Who doesn’t love the summer? When the sun starts to shine and the temperature starts to rise, it’s the perfect time to take a dip in the pool and spend some quality time with friends or family, or perhaps even as a way to get some exercise in before the busy day begins.
That is, until you head over to your pool and discover the dirty water waiting for you. Let’s face it - we’ve all been there! When the fall and winter months start to roll in, it can be super tempting to chuck on the cover and deal with the problem the following year, but it’s important to make sure that you’re closing your inground pool properly.
The only question is, how do you go about closing an inground pool, exactly? If you’re currently asking yourself this question, then rest assured that you’ve come to the right place. In this article, we’re going to be talking you through how to close your inground pool correctly, as well as why it’s so important to do so. So, whenever you’re ready, let’s begin!
Closing Inground Pools: Why It’s Important
If you’ve clicked on this article, chances are that you’re the owner of an inground pool (or at least planning on becoming one) so it’s important that you make sure that you’re well aware of the various maintenance responsibilities that come along with owning one.
Generally speaking, closing your pool is something that will typically occur at the end of the summer months, or whenever you begin to notice that the weather is turning and it is no longer warm enough to be able to swim in your inground pool.
Unlike inflatable swimming pools which can be drained and stored away somewhere safe and dry, inground pools are stationed in a permanent outdoor area, which means that it’s inevitably going to be exposed to a variety of external elements - including the weather, insects, debris and much more.
Due to this, if you happen to leave your inground pool uncovered for the winter period, then you’re likely going to find yourself having to deal with a pool full of all kinds of different dirt and debris.
Even if you were to try and maintain your pool by regularly cleaning and vacuuming it, you would still find yourself with a big cleanup problem when the summer season finally rolls around!
Not only that, but in addition to having a big cleanup job on your hands, you may also even find yourself having to deal with damage to the structure of your pool. The solution? Make sure that you’re properly closing your inground pool each year, which brings us to our next section.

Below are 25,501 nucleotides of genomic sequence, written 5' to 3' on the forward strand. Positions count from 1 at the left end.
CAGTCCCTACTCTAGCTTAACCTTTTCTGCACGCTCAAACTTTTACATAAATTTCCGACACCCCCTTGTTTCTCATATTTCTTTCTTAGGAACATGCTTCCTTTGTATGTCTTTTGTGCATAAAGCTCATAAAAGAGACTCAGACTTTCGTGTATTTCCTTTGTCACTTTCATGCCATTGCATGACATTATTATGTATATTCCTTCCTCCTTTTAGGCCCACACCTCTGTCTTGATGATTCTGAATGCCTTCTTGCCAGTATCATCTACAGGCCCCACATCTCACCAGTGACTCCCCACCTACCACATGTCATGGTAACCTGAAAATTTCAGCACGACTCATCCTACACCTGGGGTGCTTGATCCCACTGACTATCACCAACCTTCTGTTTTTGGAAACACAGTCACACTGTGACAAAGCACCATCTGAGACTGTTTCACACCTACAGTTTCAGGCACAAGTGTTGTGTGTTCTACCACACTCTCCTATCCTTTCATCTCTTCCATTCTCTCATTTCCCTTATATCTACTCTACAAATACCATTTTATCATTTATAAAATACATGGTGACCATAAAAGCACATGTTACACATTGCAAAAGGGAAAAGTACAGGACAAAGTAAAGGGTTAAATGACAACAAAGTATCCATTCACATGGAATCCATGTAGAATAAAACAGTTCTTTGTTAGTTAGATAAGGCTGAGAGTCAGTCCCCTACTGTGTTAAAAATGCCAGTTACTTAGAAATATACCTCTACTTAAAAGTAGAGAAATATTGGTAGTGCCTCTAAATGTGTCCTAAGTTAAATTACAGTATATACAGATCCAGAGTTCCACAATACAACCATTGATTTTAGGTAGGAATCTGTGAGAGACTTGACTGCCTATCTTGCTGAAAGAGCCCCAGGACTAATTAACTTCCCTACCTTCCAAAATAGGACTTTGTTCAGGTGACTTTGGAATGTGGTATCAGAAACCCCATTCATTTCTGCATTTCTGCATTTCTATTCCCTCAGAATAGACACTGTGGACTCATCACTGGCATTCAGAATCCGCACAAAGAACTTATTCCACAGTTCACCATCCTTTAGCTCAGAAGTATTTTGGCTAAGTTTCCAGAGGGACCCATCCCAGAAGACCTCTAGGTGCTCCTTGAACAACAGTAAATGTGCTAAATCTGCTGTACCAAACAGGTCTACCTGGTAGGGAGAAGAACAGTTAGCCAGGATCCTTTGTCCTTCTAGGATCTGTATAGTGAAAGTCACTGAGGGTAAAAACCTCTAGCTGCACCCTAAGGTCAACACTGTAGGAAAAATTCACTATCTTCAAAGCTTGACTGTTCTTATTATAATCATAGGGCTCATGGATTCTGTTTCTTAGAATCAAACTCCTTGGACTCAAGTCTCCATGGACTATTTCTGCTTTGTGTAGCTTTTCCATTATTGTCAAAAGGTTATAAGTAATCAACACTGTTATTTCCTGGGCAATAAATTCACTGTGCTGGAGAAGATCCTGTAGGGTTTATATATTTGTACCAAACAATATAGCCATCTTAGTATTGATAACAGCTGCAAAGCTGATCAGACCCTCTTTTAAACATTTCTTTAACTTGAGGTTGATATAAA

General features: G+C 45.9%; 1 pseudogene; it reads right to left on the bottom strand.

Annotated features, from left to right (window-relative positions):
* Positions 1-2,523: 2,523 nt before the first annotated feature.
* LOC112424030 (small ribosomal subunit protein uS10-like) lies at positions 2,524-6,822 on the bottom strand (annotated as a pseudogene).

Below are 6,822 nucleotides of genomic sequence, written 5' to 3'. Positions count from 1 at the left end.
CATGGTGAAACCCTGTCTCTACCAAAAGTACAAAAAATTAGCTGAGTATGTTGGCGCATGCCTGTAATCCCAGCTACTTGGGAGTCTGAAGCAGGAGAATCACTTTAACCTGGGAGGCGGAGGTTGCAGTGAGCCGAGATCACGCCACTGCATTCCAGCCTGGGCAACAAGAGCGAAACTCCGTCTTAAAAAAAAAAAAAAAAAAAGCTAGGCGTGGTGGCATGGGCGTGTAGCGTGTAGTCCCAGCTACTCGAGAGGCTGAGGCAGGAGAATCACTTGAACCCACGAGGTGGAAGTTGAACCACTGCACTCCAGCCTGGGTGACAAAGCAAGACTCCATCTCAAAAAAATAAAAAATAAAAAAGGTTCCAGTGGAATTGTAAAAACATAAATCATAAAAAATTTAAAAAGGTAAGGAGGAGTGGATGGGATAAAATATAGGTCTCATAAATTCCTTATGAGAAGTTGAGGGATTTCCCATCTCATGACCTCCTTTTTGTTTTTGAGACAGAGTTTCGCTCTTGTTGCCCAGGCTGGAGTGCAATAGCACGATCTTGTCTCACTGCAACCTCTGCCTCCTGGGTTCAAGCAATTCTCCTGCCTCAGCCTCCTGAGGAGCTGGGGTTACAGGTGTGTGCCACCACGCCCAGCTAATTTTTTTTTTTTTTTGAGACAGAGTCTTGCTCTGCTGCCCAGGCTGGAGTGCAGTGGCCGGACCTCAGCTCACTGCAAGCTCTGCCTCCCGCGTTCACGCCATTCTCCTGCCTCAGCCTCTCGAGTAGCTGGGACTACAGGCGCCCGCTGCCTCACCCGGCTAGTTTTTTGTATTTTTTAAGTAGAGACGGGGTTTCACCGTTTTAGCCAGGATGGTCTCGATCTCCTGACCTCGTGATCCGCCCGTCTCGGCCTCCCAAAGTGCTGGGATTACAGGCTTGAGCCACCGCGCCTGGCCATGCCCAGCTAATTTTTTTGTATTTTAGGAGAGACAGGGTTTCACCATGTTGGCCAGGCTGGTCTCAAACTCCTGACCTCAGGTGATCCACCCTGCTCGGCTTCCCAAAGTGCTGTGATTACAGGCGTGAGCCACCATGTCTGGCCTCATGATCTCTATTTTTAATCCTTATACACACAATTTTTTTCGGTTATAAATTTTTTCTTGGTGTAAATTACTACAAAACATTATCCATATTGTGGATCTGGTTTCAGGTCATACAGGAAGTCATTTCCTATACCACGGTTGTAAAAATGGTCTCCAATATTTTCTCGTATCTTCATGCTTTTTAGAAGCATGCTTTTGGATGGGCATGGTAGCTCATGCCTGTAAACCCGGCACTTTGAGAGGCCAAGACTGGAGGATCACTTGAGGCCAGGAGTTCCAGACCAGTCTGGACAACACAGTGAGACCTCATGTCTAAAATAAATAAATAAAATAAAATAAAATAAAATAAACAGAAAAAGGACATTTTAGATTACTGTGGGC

How To Close An Inground Pool: Step-By-Step Instructions
Step One: Remove Unwanted Objects From Your Pool
When deciding to close down your inground pool for the winter season or for another reason, the first thing that you should do is make sure that you have removed all of the floating toys, lilos and other items from the pool that you don’t wish to stay in once it has been closed.
Step Two: Shock Your Pool And Check Water Chemistry
After you have taken the time to remove all of the items you don’t want to stay in your pool, the next step will be to make sure that your pool has been properly cleaned to ensure that it will be in good condition once the summertime rolls around the following year.
First things first, you’ll first need to make sure that your pool’s water chemistry is falling between the optimum range of anywhere from a pH of 7.2 to 7.8.
In addition to this, we also recommend that you double-check that the calcium hardness of your pool is falling between 180-210ppm and that your pool’s alkalinity is anywhere from 80-120ppm.
Once you have taken the time to do this, we then recommend that you shock your pool to ensure that it has been given a reset in preparation for the following warm season.
Even though not all pool owners decide to do this step, shocking your pool’s water will mean that you won’t have to drain your pool, which will help to save water while also ensuring that you’re able to get your pool up and running faster when you decide to re-open it.
Plus, in addition to shocking your pool, you could also opt to add algaecide to help lower the chance of any algae from growing in your pool while it is closed for the winter.
Step Three: Vacuum Your Pool
This next step is something that you won’t want to overlook! Regardless of whether you’ve taken the time to shock and algaecide your pool water or not, we strongly recommend that you make sure to vacuum your inground pool prior to closing it up.
Vacuuming is very important because it means that you’ll be able to thoroughly clean your pool’s floor and walls, which will ensure that any leftover particles of debris and contaminants will be gotten rid of, as you’re going to want to make sure that your pool is as clean as it possibly can be before you put that cover on.
Step Four: Consider Lowering The Water Level
This step will be optional as not all inground pools need to have their water level lowered prior to closing. However, if your pool cover manufacturer has recommended that the water be lowered to ensure optimum efficacy of the cover, then you should follow suit and lower the water to the recommended level.
Step Five: Store Away Equipment And Place The Cover On
Last but not least, the final thing you will need to do is remove all of your pool’s equipment, including its filter, pump, and heating system and place it in storage so that it will be safe.
Once you have done this, you can then proceed to place your pool’s cover on, and you will have successfully closed your inground pool ready for next summer.